Former Spokane Mayor David H. Rodgers, the father of modern Spokane who presided over the city as it transformed its decaying center into its signature park, died Tuesday at the age of 93.
Rodgers served as mayor from 1967 to 1978. He oversaw redevelopment of a former railyard for Expo ’74, the World’s Fair that attracted over 5 million visitors and gave the city Riverfront Park.
He served on the City Council for a year before being elected mayor in 1967 to fill an unexpired term and was re-elected in 1969 and 1973. He was the city’s last two-term mayor until Mayor David Condon won re-election in 2015.
When Rodgers took office, Spokane Falls was surrounded by decaying buildings, parking lots, streets and railroad tracks. When he left, it was surrounded by a 100-acre park that showcased Spokane Falls. It was a mind-boggling transformation, spurred by the chance to host the fair, but driven largely by the desire to transform the city’s core.
Condon, in a statement released Tuesday evening, called Rodgers a tremendous leader and a visionary.
“Mayor Rodgers put Spokane on a global stage and taught the city to dream big,” Condon said. “He had a unique ability to bring people together. Mayor Rodgers is someone I sought advice from when I became mayor and who has been a mentor to me. He will be missed.”
Rodgers was born Aug. 10, 1923, in New Albany, Indiana. According to The Spokesman-Review archives, he first arrived in Spokane in 1949 after serving as a communications supervisor on an underwater demolitions team in the U.S. Navy during World War II.
Rodgers, who had six children, worked for Aetna Insurance for nearly 30 years before he moved to Olympia for 15 years to become the state’s first deputy state insurance commissioner.
He retired in 1993 and returned to Spokane.
In July 1964, his first wife, Dorothy, died at age 38. Rodgers married his second wife, Naomi, in 1965. She died last year a few months shy of her 100th birthday.
His son, Brian Rodgers, who is married to U.S. Rep. Cathy McMorris Rodgers, said the former mayor was very proud of his work to bring Expo ’74 to Spokane while also generous in his praise of others involved.
“My father would quickly point to a lot of people who made that happen,” he said.
Former Mayor Sheri Barnard said she once invited Rodgers up to her office so he could look out over Riverfront Park and see all the trees he’d helped plant in the buildup to the fair. “I just remember him looking out at those trees,” she said. “I think that’s his great legacy.”
Barnard described him as a kind man and a good family man.
“He represented in Spokane what we look for in elected leadership,” she said. “I think he was probably one of Spokane’s finest mayors.”
Brian Rodgers said his father had a gift for considering how something done today could have an impact in five or 10 years. “That was his mindset,” he said.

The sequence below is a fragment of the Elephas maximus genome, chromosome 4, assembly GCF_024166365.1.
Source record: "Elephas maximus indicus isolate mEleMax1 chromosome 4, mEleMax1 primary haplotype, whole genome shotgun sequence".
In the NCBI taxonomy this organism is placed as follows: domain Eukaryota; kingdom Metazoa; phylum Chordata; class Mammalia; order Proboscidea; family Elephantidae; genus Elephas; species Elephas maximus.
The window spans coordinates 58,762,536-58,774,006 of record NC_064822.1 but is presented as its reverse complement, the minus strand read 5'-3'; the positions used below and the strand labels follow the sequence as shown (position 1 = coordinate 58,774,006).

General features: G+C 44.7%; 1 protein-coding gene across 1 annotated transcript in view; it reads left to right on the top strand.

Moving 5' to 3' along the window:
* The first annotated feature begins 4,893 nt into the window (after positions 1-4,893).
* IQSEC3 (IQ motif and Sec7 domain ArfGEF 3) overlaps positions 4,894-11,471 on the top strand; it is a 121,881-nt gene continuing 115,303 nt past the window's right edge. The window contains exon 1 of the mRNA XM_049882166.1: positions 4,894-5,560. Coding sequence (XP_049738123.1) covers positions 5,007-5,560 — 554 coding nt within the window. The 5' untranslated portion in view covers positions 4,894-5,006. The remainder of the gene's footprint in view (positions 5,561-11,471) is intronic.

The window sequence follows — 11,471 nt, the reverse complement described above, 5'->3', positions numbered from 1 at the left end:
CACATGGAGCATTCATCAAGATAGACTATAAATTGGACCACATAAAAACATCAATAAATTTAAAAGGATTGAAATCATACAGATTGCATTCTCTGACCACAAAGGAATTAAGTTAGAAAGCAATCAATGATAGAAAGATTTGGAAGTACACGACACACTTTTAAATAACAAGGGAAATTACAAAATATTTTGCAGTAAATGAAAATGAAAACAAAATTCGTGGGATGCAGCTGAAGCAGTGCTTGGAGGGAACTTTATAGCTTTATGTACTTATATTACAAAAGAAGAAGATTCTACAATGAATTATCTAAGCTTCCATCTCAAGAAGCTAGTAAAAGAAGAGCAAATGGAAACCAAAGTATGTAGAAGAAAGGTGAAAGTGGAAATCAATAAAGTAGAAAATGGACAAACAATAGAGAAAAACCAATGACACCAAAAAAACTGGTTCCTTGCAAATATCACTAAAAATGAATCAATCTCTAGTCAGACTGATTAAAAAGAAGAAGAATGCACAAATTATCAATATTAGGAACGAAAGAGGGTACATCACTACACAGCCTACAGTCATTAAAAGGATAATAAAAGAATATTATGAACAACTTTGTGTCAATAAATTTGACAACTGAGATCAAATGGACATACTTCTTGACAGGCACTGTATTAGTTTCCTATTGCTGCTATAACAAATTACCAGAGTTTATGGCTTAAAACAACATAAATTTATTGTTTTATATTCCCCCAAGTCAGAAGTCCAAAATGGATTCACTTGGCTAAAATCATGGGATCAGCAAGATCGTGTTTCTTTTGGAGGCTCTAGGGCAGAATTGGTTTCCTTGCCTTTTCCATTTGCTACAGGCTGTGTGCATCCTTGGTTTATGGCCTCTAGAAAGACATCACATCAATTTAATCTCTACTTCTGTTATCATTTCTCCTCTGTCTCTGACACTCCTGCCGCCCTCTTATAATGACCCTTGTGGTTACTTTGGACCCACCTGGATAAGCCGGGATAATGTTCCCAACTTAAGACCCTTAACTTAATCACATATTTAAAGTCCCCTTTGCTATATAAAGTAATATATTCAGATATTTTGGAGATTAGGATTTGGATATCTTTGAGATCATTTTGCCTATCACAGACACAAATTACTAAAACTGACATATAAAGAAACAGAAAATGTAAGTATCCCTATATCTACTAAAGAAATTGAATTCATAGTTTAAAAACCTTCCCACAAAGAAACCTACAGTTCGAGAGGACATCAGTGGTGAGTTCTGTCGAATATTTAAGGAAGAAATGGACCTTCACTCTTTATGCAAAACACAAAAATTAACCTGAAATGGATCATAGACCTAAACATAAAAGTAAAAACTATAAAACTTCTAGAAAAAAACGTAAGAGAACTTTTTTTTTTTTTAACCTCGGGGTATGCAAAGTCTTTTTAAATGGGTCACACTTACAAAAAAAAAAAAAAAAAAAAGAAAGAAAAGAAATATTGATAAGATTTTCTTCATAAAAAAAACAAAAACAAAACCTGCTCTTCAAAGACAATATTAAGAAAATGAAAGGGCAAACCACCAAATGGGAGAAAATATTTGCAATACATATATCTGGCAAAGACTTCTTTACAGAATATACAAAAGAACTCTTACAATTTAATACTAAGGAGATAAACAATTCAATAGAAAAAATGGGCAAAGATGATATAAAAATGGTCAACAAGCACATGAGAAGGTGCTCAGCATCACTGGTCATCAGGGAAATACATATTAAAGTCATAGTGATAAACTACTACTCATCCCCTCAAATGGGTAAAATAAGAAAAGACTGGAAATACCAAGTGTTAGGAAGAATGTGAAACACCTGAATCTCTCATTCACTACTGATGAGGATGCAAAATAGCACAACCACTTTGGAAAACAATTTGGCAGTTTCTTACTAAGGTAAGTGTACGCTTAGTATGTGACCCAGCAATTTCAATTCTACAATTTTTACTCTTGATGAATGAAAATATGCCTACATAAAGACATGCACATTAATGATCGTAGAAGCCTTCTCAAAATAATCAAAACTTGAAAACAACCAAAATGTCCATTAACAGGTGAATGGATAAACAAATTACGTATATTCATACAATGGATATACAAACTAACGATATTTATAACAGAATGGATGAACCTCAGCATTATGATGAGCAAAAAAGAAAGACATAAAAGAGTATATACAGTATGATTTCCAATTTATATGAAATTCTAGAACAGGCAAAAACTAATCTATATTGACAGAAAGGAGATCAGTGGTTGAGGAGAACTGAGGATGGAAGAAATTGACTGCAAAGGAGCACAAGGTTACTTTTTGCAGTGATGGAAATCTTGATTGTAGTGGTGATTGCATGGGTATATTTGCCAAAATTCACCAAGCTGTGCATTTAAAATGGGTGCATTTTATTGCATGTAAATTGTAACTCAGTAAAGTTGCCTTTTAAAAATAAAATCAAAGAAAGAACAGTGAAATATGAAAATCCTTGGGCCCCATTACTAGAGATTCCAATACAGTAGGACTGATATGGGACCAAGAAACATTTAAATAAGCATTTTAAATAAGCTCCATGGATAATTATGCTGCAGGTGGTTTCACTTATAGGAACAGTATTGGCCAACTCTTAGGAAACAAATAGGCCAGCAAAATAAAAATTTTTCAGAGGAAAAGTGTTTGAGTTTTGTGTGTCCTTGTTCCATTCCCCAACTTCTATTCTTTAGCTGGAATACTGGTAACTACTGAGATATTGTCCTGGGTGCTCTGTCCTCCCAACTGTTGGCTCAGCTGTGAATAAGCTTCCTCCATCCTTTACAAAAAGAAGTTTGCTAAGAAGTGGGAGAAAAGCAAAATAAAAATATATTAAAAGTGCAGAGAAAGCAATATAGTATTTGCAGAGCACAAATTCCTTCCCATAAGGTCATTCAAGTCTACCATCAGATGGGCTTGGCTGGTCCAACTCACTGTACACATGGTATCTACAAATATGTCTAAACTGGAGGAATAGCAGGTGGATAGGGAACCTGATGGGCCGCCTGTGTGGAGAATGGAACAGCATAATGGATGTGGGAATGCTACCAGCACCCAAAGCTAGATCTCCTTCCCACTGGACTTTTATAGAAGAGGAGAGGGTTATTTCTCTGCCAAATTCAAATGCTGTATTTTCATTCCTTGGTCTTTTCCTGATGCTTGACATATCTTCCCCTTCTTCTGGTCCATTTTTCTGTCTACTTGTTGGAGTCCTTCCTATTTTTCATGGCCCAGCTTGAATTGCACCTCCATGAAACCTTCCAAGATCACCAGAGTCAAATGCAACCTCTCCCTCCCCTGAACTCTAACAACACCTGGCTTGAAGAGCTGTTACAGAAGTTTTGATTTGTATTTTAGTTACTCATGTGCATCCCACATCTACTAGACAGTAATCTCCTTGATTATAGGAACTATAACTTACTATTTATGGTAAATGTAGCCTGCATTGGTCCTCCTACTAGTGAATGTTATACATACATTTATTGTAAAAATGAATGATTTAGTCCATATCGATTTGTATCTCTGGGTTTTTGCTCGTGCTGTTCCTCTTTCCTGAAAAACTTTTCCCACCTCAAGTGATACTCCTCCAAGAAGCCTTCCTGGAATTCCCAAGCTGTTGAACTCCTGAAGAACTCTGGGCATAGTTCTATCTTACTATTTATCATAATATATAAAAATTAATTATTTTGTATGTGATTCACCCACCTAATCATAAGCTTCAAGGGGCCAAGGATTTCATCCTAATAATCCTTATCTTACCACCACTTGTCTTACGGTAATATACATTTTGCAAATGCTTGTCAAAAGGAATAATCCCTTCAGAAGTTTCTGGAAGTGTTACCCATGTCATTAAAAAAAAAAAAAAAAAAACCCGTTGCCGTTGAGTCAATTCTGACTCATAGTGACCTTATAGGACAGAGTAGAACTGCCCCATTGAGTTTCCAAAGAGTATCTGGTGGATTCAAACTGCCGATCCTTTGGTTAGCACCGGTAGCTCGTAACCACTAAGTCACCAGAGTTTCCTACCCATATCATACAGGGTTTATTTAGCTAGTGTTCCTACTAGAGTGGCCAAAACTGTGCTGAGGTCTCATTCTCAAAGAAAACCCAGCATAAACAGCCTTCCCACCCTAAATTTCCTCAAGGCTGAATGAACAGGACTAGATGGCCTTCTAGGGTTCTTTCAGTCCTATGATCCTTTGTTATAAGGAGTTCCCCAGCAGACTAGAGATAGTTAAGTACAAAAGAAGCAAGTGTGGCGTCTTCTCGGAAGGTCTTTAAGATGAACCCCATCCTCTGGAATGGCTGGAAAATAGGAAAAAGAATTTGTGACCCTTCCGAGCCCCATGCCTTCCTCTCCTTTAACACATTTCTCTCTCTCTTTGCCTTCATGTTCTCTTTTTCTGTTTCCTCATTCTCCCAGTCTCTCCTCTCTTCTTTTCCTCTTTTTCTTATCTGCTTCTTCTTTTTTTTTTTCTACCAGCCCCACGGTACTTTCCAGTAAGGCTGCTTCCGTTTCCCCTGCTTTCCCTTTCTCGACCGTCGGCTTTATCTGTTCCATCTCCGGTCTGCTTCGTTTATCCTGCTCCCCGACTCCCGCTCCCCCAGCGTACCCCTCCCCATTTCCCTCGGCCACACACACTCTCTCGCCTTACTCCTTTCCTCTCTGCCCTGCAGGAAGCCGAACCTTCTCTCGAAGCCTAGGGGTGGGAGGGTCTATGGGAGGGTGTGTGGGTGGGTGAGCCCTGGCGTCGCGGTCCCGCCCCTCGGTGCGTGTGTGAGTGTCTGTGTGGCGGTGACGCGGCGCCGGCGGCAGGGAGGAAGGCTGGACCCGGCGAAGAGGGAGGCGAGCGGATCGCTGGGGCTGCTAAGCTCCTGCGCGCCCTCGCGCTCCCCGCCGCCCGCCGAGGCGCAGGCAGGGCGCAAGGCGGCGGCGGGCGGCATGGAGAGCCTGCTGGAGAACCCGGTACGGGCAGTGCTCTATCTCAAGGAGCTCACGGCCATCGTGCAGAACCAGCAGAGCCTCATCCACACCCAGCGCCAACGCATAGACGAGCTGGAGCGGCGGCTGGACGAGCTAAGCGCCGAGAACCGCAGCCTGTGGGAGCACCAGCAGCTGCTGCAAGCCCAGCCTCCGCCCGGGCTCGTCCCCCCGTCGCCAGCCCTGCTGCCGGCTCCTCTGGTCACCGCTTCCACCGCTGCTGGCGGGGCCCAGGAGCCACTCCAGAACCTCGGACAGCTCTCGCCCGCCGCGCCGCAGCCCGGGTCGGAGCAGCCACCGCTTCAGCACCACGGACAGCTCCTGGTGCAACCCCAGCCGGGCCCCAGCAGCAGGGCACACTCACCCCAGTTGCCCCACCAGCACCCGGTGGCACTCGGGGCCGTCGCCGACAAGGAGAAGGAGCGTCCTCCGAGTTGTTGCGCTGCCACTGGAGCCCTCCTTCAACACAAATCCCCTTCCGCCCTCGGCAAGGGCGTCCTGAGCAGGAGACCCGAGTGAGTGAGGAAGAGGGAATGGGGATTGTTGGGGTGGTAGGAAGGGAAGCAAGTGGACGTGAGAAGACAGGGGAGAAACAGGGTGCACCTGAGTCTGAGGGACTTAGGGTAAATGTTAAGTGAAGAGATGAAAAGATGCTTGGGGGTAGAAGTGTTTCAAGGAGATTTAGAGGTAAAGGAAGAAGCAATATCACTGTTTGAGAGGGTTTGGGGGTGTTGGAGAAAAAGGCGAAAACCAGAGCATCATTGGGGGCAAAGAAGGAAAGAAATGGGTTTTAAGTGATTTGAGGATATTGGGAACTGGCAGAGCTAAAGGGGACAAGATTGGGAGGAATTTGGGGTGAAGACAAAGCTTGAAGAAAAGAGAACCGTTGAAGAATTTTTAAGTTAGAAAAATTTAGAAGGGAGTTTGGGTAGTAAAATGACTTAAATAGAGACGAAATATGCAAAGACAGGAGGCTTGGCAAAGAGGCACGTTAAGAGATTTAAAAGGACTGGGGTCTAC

The work to transform a former railyard into Riverfront Park was a huge achievement for the city, but Rodgers was involved in other long-term projects as well. When local runner Don Kardong proposed a downtown race in 1976, Rodgers encouraged him. The first Bloomsday race was run the following year.
“The city manager was the day-to-day officer,” Rodgers said, remembering the old city manager form of government. “The mayor was really the chairman of the board of the directors. We made the rules. He carried them out. That works. I think it’s sad that we lost that system.”
During the interview he also gave some advice to civic leaders: “Don’t take yourself too seriously, because the wisdom of the world doesn’t reside in just one individual,” he said.
After Rodgers returned to Spokane after his time in Olympia he wasn’t as heavily involved in the community as he used to be, his son said. He liked to spend time at the cabin on Spirit Lake that he built by himself years ago, working on weekends over a period of two years. He and his wife liked to play tennis at the Spokane Racquet Club to stay active.
His son said Rodgers fell and broke his hip three weeks ago and his health began to decline shortly after he had surgery. He was at home under Hospice care when he died.
“I was just very fortunate to have him as my dad,” Brian Rodgers said. “I think he lived life well and served his community and left his mark. He will be missed dearly.”
Rodgers is survived by sons Brian and U.S. Magistrate Judge John T. Rodgers; daughters Rebecca Hauenstein, Janet Rodgers, Nancy Fowle and Maureen Green; 13 grandchildren and five great-grandchildren. Services are pending.
Editor’s note: Because of an editor’s error, an earlier version of this story misstated the number of children Rodgers had. This story was changed on Wednesday, April 19, 2017 to fix the error.
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